The precipitation phenomena of Timken 16-25-6 alloy, the heat resisting steel for gas turbine, have already been reported in this journal. The effect of solution-treatment was studied and reported in relation to aging in (I) and (VI) of this series. In this report, the solution phenomena of precipitated particles were researched. There were nine kinds of samples, each having different amounts of C, Mo, and N contents, including the standard 16-25-6 alloy. For the purpose of studying the influence of varied contents of added elements on solution-treatment, eight groups were made by various combination of the nine samples. (see Table 1)
Before solution-treatment, which is the purpose of this reports, all samples were treated to finish or almost finish the precipitation in two ways (A) and (B). In (A), samples were heated at a rather high temperature (ex. 950°C, 900°C, and 850°C etc.) for more than several hours respectively after usual solution-treatment (1150°C×1h), and then kept at 700°C more than 100 hours. This meant the coagulating of precipitated particles, besides finishing the usual precipitation. In (B), samples were aged at 800°C for from 100 hours to 150 hours after usual solution-treatment. (B) meant the samples got stable high hardness and general precipitation more or less by aging. Samples, treated in (A) way, were heated at three grades of temperature 1000°C, 1150°C, and 1230°C for 2 honrs respectively for solution-treatment. Samples, treated in (B) way, were heated at three, grades of temperature, 1000°C, 1100°C, and 1200°C for from 10 minutes to 7.5 hours. All samples, which were solutiontreated in each temperature and time, were tested by Vickers hardness tester and observed through microscope to study the disolving phenomena of precipitated particles.
In (A), the precipitated particles were not yet disolved by heating at 1000°C for 2 hours, but disolved at 1150°C and annealing twins were observed. When the samples were heated at 1230°C annealing twins were easily seen and grain coarsening was also observed.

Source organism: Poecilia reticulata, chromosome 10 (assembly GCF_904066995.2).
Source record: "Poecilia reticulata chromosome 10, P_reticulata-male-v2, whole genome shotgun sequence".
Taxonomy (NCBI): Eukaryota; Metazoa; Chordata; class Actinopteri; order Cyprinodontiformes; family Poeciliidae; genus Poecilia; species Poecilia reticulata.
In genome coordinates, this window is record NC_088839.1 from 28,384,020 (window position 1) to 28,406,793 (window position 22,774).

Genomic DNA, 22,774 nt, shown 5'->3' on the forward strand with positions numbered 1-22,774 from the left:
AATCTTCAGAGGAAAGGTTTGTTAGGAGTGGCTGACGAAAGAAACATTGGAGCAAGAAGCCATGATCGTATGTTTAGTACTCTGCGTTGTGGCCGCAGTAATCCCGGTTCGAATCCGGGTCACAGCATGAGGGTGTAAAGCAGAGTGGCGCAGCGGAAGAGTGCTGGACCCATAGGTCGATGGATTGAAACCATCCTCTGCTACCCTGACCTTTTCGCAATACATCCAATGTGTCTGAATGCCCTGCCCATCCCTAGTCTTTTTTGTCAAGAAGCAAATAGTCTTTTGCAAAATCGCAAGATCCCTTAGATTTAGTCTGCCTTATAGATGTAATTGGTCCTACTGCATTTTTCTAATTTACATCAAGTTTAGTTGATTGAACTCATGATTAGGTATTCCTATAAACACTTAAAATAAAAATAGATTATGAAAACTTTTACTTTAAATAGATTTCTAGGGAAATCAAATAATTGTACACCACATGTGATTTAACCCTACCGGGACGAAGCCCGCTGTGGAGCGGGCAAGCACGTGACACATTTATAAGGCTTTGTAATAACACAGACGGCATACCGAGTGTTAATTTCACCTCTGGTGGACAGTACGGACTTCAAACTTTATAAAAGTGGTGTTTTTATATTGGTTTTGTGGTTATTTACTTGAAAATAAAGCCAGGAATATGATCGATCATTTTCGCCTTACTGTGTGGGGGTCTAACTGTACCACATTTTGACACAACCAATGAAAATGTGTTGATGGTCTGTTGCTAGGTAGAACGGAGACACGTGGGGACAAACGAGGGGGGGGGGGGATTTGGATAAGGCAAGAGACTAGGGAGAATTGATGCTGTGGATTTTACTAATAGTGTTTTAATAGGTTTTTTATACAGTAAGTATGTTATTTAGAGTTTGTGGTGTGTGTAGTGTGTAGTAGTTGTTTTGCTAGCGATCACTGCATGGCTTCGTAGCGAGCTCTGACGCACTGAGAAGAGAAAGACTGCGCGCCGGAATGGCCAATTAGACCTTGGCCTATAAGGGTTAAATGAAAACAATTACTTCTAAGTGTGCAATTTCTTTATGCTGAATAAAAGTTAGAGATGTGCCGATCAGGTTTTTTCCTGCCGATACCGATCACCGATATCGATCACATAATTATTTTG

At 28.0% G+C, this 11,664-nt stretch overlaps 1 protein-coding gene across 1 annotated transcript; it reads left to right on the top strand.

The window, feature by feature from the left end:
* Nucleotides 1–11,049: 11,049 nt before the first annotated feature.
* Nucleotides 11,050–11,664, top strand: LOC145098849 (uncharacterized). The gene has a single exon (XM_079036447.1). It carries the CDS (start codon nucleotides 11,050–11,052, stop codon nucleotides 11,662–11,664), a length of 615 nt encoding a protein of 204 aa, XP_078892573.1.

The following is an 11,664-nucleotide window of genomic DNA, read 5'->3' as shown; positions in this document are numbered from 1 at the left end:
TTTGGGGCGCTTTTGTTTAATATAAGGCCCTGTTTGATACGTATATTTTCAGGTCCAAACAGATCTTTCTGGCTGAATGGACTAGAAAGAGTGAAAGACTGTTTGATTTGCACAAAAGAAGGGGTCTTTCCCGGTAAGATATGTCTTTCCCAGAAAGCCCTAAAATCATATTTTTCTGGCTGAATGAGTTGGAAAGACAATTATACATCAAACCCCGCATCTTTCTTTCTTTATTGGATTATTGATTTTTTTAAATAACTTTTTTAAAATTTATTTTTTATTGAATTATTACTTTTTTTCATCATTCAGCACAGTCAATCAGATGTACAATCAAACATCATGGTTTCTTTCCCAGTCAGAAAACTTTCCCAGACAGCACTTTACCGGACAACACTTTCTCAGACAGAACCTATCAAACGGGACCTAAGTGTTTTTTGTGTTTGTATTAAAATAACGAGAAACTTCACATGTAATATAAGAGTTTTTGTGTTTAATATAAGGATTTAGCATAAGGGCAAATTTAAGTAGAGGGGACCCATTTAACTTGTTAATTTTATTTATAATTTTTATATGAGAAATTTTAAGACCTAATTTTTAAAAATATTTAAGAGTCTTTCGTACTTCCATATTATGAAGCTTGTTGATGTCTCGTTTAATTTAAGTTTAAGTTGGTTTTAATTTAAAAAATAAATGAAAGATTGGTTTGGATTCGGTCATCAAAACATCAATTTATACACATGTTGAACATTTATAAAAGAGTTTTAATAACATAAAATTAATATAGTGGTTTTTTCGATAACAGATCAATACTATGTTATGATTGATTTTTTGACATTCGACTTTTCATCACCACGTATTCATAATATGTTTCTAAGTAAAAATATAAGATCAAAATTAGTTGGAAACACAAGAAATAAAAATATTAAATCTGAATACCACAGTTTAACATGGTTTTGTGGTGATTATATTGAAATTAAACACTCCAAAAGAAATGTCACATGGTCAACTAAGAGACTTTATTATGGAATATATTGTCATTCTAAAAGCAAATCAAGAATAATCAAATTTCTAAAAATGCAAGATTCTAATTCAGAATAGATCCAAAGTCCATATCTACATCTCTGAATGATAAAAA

In (B), the softening of hardness by heating was almost parallel with the disolvening phenomena of precipitated particles. Some samples showed that the heating temperature 1000°C was not enough for solution-treatment of precipitated particles. The process of disolving of precipitated particles was clearly observed during heating at. 1100°C. The temperature 1200°C was too high to watch the process, because solution-treatment finished and annealing twins appeared after 10 minutes heating. The effect of C, Mo, and N content in 16-25-6 alloy on solution-treatment was also discussed The samples of low carbon showed rather low. hardness at both aged condition and solution-treated condition. More Mo samples meant more difficulties than with the low Mo samples. N showed similar influence with Mo, except the samples denitrolized by the addition of Ti. In this report, the articles which were precipitated artificially were disolved for the purpose of test, so that the conclusion from this data can not always be applied to the, case of practical solution-treatment under factory conditions.